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Lawyers devoted to helping railroad workers and their families get their lives back on track following on the job injuries. 

Effect of dismissal

Can the Carrier Reduce Its Damages by Dismissing the Employee from Service?

A railroad employee gets injured at work. He reports the injury as required by company rules.  As a result, an investigation is held and he is found to have violated company safety rules.  The carrier then dismisses him from service pursuant to the Railway Labor Act.  The employee hires a lawyer, files suit to recover damages for the injury under the Federal Employers’ Liability Act (FELA), and the case proceeds to trial.  At trial, the carrier tries to introduce into evidence the dismissal of the employee to negate the employee’s lost wage claim.  What will the judge do? And why?

According to several federal cases interpreting such a situation, the trial judge must exclude the evidence of the dismissal.  Under the Railway Labor Act, the railroad is the prosecutor, judge, and jury regarding investigations.  Accordingly, giving the railroad the benefit of this dismissal to reduce its damages exposure gives it the unilateral right to affect the value of a worker’s case without due process of law.  

The decision of the United States Court of Appeals for the Seventh Circuit in Kulavic v. Chicago & Illinois Midland Railway Co., 1 F.3d 507 (7th Cir. 1993) specifically addressed this situation.  In Kulavic, the court carefully considered the interrelation between the Railway Labor Act (RLA), which addresses employee discipline, and the FELA.  In doing so, the court considered the purpose of the RLA, and the procedural remedy it affords, versus the rights guaranteed injured railway workers under the FELA.  First, the court determined, consistent with the holding of the United States Supreme Court in Atchison, Topeka and Sante Fe Ry. v. Buell, 480 U.S. 557, 566-567 (1987) that the two acts have different purposes and that “[a]s far as a worker’s right to damages under the FELA is concerned, Congress’ enactment of the RLA has had no effect.” Id. at 513.  The circuit court then determined that the procedures followed in the course of an RLA disciplinary investigation “do not provide sufficient guarantees for reliable fact finding under the FELA”. Id. at 517.  The end result of this extensive discussion was the court’s holding that “[t]he arbitral award by the PLB [Public Law Board] should not have been given preclusive effect in Mr. Kulavic’s subsequent FELA action.”  Id. at 520.  

The carriers are aware that their remedy for lost wages, which relate exclusively to the discharge, are controlled by the Railway Labor Act. 45 U.S.C. §153.  (Kulavic similarly admitted that his discharge could not be re-litigated in his FELA trial. Id. 510).  Nevertheless, the railroad may try to interject the discharge into the trial to prejudice the jury and keep the verdict low.  This evidence must be excluded as irrelevant to the issues to be decided in the case.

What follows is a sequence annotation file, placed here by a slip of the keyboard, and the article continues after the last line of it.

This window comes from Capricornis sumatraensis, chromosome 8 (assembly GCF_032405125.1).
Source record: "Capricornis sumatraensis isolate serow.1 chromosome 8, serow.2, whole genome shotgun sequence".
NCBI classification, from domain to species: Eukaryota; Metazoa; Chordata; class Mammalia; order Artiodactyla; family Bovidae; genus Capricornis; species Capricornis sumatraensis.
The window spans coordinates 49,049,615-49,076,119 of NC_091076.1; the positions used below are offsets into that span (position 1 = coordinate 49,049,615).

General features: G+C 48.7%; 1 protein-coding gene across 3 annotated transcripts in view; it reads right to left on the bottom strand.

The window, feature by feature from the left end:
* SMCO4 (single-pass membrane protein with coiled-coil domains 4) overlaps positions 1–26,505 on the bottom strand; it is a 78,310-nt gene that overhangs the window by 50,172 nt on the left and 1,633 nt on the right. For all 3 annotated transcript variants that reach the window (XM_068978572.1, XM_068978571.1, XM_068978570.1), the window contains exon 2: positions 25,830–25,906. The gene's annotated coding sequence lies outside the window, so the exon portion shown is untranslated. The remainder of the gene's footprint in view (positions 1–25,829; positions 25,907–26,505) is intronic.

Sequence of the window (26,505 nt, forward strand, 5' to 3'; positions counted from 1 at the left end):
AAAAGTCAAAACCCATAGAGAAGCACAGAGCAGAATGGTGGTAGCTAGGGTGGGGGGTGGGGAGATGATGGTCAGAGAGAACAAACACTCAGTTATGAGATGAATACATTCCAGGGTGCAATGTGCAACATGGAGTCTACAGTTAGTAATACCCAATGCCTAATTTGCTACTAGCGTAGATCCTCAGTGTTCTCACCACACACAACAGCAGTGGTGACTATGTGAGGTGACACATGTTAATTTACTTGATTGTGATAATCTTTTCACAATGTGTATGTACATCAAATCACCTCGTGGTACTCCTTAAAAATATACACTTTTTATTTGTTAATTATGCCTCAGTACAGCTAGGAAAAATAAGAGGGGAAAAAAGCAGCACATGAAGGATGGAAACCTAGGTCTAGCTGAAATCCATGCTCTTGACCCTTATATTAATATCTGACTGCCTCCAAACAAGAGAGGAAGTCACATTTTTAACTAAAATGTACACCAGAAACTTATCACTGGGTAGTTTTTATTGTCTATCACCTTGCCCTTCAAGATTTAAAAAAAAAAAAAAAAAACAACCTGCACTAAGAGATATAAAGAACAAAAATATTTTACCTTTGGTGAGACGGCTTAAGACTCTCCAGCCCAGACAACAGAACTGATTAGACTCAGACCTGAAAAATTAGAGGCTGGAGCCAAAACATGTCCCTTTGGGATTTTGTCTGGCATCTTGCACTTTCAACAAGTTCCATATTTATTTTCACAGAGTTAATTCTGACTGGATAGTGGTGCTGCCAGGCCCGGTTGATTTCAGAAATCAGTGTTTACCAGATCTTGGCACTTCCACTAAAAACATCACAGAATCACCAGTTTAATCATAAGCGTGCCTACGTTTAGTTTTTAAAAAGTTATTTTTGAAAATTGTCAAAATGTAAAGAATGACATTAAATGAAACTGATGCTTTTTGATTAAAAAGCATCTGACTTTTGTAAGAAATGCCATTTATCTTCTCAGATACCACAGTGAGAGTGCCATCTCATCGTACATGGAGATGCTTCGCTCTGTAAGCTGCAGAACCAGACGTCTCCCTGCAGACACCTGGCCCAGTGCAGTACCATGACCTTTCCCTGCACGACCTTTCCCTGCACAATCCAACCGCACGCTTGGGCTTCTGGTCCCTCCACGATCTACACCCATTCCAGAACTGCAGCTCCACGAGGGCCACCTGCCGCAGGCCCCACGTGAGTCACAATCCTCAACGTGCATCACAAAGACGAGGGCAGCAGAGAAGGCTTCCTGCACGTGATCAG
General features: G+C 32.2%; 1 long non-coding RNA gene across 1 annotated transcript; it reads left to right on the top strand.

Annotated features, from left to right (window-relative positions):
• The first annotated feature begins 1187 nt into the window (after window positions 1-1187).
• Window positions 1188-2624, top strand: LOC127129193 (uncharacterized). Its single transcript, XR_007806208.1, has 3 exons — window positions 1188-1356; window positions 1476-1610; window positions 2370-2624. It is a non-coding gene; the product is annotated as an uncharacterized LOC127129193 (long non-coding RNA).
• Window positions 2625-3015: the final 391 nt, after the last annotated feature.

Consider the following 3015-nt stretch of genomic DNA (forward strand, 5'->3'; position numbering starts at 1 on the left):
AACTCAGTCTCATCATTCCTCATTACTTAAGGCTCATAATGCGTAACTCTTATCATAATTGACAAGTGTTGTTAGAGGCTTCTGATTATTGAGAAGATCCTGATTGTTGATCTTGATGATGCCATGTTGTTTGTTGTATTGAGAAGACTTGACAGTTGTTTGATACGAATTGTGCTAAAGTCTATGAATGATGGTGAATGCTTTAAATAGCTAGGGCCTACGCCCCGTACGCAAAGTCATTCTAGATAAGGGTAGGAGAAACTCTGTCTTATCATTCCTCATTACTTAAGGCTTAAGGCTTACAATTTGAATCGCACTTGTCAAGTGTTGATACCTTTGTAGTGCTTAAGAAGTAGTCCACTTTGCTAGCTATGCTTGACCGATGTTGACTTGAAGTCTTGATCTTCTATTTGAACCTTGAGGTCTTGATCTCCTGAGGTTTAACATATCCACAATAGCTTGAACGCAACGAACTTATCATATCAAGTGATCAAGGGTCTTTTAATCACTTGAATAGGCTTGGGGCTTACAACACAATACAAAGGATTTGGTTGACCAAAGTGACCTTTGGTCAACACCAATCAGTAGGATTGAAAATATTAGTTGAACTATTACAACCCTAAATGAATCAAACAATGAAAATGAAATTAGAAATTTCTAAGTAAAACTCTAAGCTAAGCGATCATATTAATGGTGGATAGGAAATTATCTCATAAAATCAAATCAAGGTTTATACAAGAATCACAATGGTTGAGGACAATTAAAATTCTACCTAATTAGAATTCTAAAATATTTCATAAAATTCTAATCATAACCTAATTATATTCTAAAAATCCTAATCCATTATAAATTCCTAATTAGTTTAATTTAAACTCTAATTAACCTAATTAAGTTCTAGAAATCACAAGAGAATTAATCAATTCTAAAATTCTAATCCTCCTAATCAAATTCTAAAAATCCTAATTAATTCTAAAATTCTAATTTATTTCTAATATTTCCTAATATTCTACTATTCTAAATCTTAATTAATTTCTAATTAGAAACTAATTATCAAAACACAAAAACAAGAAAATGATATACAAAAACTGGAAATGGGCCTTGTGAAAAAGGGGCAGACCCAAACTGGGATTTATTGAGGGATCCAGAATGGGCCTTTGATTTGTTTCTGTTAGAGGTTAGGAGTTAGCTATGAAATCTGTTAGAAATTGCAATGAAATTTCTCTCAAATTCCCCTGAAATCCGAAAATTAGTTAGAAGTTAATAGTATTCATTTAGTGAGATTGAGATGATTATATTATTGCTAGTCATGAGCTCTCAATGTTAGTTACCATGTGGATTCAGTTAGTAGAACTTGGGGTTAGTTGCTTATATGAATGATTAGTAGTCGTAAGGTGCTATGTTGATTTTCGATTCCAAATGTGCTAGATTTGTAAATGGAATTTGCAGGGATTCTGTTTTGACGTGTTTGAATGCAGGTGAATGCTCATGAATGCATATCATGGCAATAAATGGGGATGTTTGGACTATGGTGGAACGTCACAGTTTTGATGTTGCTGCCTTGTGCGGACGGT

The jury needs to hear only evidence about the damages that the worker suffered as a result of the injuries sustained.  The fact that worker is disciplined by the railroad following the incident and temporarily discharged, does not limit the worker’s damages directly related to the on-the-job incident.  In other words, if the  employee is unable to work for reasons unrelated to disciplinary action, and directly related to physical injuries sustained in the on the job incident, he is still entitled to the full amount of damages caused in whole or in part by that injury.  The Supreme Court explained the rationale for this position in Atchison, Topeka and Sante Fe Ry. v. Buell, 480 U.S. 557 (1987):

“[I]t is inconceivable that Congress intended that a worker who suffered a disabling injury would be denied recovery under the FELA simply because he might also be able to process a narrow labor grievance under the RLA to a successful conclusion . . . ‘the Railway Labor Act . . . has no application to a claim for damages to the employee resulting from the negligence of an employer railroad.’” Id. at 1415 (cites omitted). 

We want the judge to exclude the evidence of dismissal because lost wages caused by the injury which is the subject of the lawsuit are items of damages allegedly caused by the carrier’s actions.  If the railroad succeeds in proving dismissal, it is one step away from preventing us from proving lost railroad wages and benefits as an item of damages. To deny a worker the opportunity to prove his lost railroad wages and benefits would unfairly prevent the worker from collecting damages for lost wages as is allowed by the Federal Employers’ Liability Act. 45 U.S.C. §51.  The Act provides that the railroad shall be liable in damages to any person suffering injury while he is employed by the railroad if the railroad's failure to provide a safe place to work, or its violation of a Safety Appliance Act, caused the employee’s injuries.  E.g., Nashville, C. & St. L. Ry. v. Henry, 158 Ky. 88, 164 S.W. 310 (1914).  

If ever faced with this issue at trial, the plaintiff’s lawyer should vigorously oppose any attempts by the carrier to introduce the dismissal into evidence.  In doing so, an emphasis on the purpose of the FELA and its goal to compensate fully an employee injured as a result of the railroad’s negligence, is essential.  We cannot allow railroads to use the Railway Labor Act as an offensive tool to diminish FELA damage claims.